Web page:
Thomas Keller presents French favorites crafted with farm fresh produce. Roasted chicken comes with a ragout of summer pole beans and sweet corn, artichokes pair with a pan-seared swordfish, and a radiant apricot tart leads the new dessert offerings. C’est magnifique!

Bouchon SaladeNicoise2 blog copy

Charlie Palmer Steak, Washington, D.C.
When he’s not in the kitchen, executive chef Jeffrey Russell spends time tending his garden plot across the Potomac River in Alexandria, Virginia. The vegetables and herbs he cultivates there become a part of his four-course tasting dinners, which change weekly. The initial menu features a baby butter lettuce salad filled out with cukes, carrots, and bronze fennel and teres major steak accompanied by braised Swiss chard and charred Vidalia onions.

Screen Shot 2015-06-23 at 9.37.10 AM


Chefs Club by Food & Wine, New York City
If restaurants were movies, this one would be The Avengers. A rotating, all-star cast of contributors presents a seasonally inspired menu, which currently includes a watercress-jalapeno-watermelon salad from chef Michelle Bernstein and lobster cannelloni from chef Lachlan Mackinnon-Patterson of Frasca Food and Wine in Boulder, Colorado. Sounds like a blockbuster to us.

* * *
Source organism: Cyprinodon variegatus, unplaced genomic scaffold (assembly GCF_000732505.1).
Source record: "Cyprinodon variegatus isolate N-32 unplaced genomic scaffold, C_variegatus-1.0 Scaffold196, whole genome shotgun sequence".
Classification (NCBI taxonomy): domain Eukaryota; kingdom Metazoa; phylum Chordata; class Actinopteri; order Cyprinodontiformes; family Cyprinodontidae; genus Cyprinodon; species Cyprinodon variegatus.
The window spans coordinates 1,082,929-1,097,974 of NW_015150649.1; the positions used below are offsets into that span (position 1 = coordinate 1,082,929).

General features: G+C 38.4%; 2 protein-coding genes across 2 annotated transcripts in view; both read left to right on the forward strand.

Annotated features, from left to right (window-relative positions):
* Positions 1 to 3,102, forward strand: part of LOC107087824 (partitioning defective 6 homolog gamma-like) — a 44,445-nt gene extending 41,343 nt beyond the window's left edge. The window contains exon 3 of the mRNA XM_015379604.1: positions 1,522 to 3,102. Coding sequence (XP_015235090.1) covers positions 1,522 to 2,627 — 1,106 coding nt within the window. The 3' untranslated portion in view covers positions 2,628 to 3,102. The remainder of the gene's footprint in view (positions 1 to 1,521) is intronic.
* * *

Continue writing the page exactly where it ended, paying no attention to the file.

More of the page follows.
Screen Shot 2015-06-23 at 9.40.48 AM

Lincoln Ristorante, New York, New York
For his latest menu, executive chef Jonathan Benno found inspiration in traditional Sardinian cuisine. Standout dishes include a burrata orb graced with strawberries and pickled ramps, brown butter sautéed morels sit atop ricotta-pea pocketed ravioli, and a mélange of spinach and red dandelion greens are gussied up with briny bottarga, chili, and garlic. Best of all: you don’t have to buy a plane ticket to enjoy this authentic taste of the Mediterranean isle.Continue Reading

Get Freaky with Tiki: 11 Tiki Cocktails Approved by the Polynesian Gods

Yum, yum, yum, and a bottle of rum! It usually only takes one look to spot a Tiki cocktail. The brightly hued, over-the-top summery spritzers utilize a rainbow of juices, Polynesian-themed glassware, and colorful garnishes galore. Oh, yeah, and lots and lots of rum, so they’re typically super strong. Warning: You may start drinking one at a stateside bar only to wake up days later on a Mexican beach with no recollection of how you got there. To help you cool down during the hot summertime months, we’ve compiled a list of 11 truly tremendous Tiki cocktails. Whether you wear a Hawaiian shirt or lei while you’re drinking them is totally up to you.

Bird of Prey, Hello Betty Fish House, Oceanside, California
Any cocktail served in a pineapple is A-OK our in book. The Bird of Prey is a buzzy blitz of rum, Campari, pineapple gomme syrup, and lemon juice. Just to clarify: you can’t eat your glass when you’re done with your cocktail.